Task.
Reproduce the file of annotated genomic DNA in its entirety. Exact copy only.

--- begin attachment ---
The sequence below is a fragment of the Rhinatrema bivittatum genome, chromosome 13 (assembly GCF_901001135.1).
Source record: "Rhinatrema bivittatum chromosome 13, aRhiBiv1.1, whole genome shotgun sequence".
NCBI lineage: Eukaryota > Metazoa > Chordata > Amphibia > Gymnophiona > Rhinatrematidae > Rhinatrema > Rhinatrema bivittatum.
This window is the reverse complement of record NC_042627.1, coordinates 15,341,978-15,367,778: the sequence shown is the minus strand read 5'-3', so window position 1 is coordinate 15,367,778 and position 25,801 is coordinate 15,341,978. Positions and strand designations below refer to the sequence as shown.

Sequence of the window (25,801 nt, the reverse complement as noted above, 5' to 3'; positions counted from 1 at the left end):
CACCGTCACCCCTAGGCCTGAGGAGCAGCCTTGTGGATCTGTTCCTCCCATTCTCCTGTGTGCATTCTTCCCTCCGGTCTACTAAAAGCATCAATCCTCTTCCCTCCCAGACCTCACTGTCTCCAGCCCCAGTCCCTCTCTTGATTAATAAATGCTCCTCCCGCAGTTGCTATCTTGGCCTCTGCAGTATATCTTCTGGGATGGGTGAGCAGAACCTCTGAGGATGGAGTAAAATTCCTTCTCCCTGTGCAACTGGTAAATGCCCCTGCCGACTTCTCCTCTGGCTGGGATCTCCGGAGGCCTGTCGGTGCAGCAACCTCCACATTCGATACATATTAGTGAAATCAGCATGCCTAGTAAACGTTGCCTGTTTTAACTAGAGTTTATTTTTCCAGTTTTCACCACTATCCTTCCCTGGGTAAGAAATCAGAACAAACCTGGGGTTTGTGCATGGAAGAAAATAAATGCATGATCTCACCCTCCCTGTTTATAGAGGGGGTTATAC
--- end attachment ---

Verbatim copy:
The sequence below is a fragment of the Rhinatrema bivittatum genome, chromosome 13 (assembly GCF_901001135.1).
Source record: "Rhinatrema bivittatum chromosome 13, aRhiBiv1.1, whole genome shotgun sequence".
NCBI lineage: Eukaryota > Metazoa > Chordata > Amphibia > Gymnophiona > Rhinatrematidae > Rhinatrema > Rhinatrema bivittatum.
This window is the reverse complement of record NC_042627.1, coordinates 15,341,978-15,367,778: the sequence shown is the minus strand read 5'-3', so window position 1 is coordinate 15,367,778 and position 25,801 is coordinate 15,341,978. Positions and strand designations below refer to the sequence as shown.

Sequence of the window (25,801 nt, the reverse complement as noted above, 5' to 3'; positions counted from 1 at the left end):
CACCGTCACCCCTAGGCCTGAGGAGCAGCCTTGTGGATCTGTTCCTCCCATTCTCCTGTGTGCATTCTTCCCTCCGGTCTACTAAAAGCATCAATCCTCTTCCCTCCCAGACCTCACTGTCTCCAGCCCCAGTCCCTCTCTTGATTAATAAATGCTCCTCCCGCAGTTGCTATCTTGGCCTCTGCAGTATATCTTCTGGGATGGGTGAGCAGAACCTCTGAGGATGGAGTAAAATTCCTTCTCCCTGTGCAACTGGTAAATGCCCCTGCCGACTTCTCCTCTGGCTGGGATCTCCGGAGGCCTGTCGGTGCAGCAACCTCCACATTCGATACATATTAGTGAAATCAGCATGCCTAGTAAACGTTGCCTGTTTTAACTAGAGTTTATTTTTCCAGTTTTCACCACTATCCTTCCCTGGGTAAGAAATCAGAACAAACCTGGGGTTTGTGCATGGAAGAAAATAAATGCATGATCTCACCCTCCCTGTTTATAGAGGGGGTTATAC